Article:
Report on the Protection of Freedoms Bill 2011 Legislative Consent Motion
Date: 23 June 2011
ISBN: Only available online
Contents of Report
Background to the Bill
- The Protection of Freedoms Bill 2011 was introduced at the House of Commons on 11 February 2011, the Second Reading was held on 1 March 2011 and the committee stage was completed on 17 May 2011.
- The Bill as introduced contained seven parts and was wide ranging in scope, including measures relating to the retention of fingerprints and DNA data, and a code of practice for surveillance camera systems, amongst other things.
- However, it is Part 5 of the Bill which is of relevance to the legislative consent motion. It will give effect to the recommendations of the review of the Vetting and Barring Scheme. The aim is to put in place a broadly consistent vetting and barring framework across the UK within similar timescales for the purposes of preventing any unsuitable person obtaining work or volunteering opportunities with children or vulnerable adults in any part of the UK.
- The previous Committee for Health, Social Services and Public Safety dealt with the first legislative consent motion relating to this Bill. It sought to extend to Northern Ireland the provisions dealing with the safeguarding of vulnerable groups contained in Chapter 1 of Part 5 of the Bill.
- The previous Committee took oral evidence from departmental officials on 17 February 2011 and 3 March 2011, as well as considering written correspondence from the NI Children’s Commissioner.
- The previous Committee was content with the first legislative consent motion, which was approved by the Assembly on 21 March 2011.
Purpose of the legislative consent motion
- The second legislative consent motion in relation to this Bill is required as a result of government amendments made to the Bill during committee stage at the House of Commons.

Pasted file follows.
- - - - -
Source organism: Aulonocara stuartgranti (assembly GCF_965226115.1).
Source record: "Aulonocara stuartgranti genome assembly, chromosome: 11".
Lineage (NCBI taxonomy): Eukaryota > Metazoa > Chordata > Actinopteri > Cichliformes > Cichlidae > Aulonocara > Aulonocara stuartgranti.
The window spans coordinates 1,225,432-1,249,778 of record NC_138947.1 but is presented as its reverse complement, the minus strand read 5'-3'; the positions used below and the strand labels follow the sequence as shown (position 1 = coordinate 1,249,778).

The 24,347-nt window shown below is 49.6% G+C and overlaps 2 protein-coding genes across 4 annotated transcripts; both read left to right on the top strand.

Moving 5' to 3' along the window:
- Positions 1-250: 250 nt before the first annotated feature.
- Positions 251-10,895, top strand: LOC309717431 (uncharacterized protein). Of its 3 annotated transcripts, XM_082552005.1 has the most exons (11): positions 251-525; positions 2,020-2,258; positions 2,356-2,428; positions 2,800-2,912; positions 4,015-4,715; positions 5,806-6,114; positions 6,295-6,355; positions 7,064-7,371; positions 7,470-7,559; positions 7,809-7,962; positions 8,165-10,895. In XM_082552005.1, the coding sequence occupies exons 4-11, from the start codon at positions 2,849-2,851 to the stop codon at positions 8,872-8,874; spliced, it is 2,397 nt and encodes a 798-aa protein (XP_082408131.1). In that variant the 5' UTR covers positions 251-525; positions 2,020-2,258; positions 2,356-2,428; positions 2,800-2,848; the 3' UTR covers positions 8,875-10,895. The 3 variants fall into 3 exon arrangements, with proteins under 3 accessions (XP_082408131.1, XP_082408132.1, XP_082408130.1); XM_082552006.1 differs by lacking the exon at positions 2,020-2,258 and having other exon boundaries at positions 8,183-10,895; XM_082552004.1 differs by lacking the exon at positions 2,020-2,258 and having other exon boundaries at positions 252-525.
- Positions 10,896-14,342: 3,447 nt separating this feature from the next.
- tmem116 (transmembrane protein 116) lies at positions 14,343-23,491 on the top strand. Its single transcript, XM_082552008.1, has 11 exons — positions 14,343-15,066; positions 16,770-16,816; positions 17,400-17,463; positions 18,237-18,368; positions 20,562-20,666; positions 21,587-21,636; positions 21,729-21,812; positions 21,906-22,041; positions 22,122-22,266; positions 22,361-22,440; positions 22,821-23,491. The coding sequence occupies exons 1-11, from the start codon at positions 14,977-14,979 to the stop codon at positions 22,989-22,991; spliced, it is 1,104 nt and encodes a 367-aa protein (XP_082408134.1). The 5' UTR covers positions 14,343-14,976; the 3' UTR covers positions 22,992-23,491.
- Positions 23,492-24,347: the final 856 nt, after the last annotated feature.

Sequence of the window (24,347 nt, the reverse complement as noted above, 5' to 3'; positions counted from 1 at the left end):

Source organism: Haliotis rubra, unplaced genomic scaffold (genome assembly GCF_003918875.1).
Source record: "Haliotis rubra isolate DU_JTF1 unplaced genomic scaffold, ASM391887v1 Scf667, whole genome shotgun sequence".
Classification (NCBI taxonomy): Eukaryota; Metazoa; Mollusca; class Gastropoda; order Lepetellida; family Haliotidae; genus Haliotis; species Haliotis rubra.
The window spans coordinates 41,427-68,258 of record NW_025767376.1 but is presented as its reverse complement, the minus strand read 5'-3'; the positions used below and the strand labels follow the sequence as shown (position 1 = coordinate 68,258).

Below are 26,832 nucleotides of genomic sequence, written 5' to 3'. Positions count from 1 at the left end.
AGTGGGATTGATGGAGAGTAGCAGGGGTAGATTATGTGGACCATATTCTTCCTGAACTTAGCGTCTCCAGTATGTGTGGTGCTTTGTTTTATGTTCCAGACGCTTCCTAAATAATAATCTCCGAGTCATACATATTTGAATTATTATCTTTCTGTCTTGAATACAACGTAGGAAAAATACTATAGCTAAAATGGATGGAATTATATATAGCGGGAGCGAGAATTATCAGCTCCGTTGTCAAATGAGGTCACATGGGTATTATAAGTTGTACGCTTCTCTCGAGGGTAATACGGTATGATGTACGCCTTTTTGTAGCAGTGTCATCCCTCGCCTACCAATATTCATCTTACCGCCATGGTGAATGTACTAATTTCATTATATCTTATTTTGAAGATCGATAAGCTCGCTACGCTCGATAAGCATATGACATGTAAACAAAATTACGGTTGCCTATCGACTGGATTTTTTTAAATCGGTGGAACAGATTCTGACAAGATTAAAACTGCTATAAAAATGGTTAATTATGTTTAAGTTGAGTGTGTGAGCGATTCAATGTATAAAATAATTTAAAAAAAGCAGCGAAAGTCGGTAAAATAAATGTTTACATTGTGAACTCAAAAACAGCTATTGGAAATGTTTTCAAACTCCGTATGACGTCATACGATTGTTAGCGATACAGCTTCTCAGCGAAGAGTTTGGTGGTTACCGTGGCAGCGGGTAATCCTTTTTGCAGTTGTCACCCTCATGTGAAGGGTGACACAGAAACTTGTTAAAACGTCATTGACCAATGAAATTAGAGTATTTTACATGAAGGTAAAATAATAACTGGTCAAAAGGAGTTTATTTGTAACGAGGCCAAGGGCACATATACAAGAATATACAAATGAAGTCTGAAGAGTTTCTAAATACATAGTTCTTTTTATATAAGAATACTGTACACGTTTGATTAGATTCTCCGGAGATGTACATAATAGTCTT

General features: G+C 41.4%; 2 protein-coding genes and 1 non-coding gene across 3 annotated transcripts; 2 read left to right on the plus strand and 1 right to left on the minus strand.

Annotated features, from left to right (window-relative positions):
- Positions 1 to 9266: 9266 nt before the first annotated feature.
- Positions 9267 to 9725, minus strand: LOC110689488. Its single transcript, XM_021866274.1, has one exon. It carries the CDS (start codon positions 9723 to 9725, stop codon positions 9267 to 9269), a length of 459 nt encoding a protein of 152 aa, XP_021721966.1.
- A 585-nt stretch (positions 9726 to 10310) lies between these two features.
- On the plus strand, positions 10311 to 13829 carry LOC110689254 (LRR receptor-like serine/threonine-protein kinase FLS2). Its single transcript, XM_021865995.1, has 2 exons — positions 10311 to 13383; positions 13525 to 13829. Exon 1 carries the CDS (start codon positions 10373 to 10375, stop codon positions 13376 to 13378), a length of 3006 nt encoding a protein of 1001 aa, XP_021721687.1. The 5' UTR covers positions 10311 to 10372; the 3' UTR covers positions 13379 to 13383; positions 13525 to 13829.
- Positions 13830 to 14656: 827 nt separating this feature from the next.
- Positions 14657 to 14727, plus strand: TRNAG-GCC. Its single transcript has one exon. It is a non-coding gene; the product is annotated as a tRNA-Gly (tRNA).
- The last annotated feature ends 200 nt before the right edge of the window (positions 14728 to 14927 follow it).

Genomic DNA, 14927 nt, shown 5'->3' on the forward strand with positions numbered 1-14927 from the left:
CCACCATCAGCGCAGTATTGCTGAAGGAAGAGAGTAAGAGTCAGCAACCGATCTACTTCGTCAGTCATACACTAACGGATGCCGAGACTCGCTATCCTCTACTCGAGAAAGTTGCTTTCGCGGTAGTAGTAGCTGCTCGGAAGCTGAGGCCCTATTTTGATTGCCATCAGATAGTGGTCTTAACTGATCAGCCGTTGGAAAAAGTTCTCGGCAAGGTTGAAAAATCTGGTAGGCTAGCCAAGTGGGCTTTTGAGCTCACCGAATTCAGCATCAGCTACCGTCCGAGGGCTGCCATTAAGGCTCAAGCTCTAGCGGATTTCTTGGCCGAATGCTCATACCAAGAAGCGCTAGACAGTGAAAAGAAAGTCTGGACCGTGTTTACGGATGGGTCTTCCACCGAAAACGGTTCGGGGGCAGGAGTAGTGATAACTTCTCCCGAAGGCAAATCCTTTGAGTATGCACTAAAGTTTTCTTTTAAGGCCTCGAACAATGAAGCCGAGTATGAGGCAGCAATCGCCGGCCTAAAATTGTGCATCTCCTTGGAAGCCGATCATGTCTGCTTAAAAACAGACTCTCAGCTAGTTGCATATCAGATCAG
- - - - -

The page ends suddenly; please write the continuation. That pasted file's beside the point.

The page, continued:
- The amendments made to the Bill provide for the establishment of a new body called the Disclosure and Barring Service (DBS). The DBS will merge the functions of the Independent Safeguarding Authority, the Criminal Records Bureau, and some of the functions of the Secretary of State.
- In effect, the legislative consent motion will enable the DBS to undertake barring functions in Northern Ireland in terms of which individuals should be included on barred lists, on the basis that they have harmed a child or vulnerable adult.
- The Committee took evidence from the NI Children’s Commissioner and the NSPCC on the legislative consent motion on 8 June 2011. Both organisations supported the need for the legislative consent motion. The Committee then took oral evidence from departmental officials on 15 June 2011. The key issues of discussion were how the new arrangements would be implemented and how information would be shared on an East – West basis.
- Having considered the evidence, the Committee came to the view that it was essential that robust vetting and barring arrangements needed to be in place in line with those in England, Scotland and Wales. It therefore agreed to support the Department in seeking the Assembly’s endorsement of the legislative consent motion.
- In addition, as part of the discussions, the Committee was alerted to the fact that there are gaps in relation to the information shared between the PSNI and the Garda Síochána about individuals who may pose a risk to children and vulnerable adults but who have not been convicted of an offence. Furthermore, the Committee was concerned that conviction information is not currently shared between European Member States, with the exception of Northern Ireland and the Republic of Ireland. These are issues which the Committee intends to inquire into further in the wider context of child protection.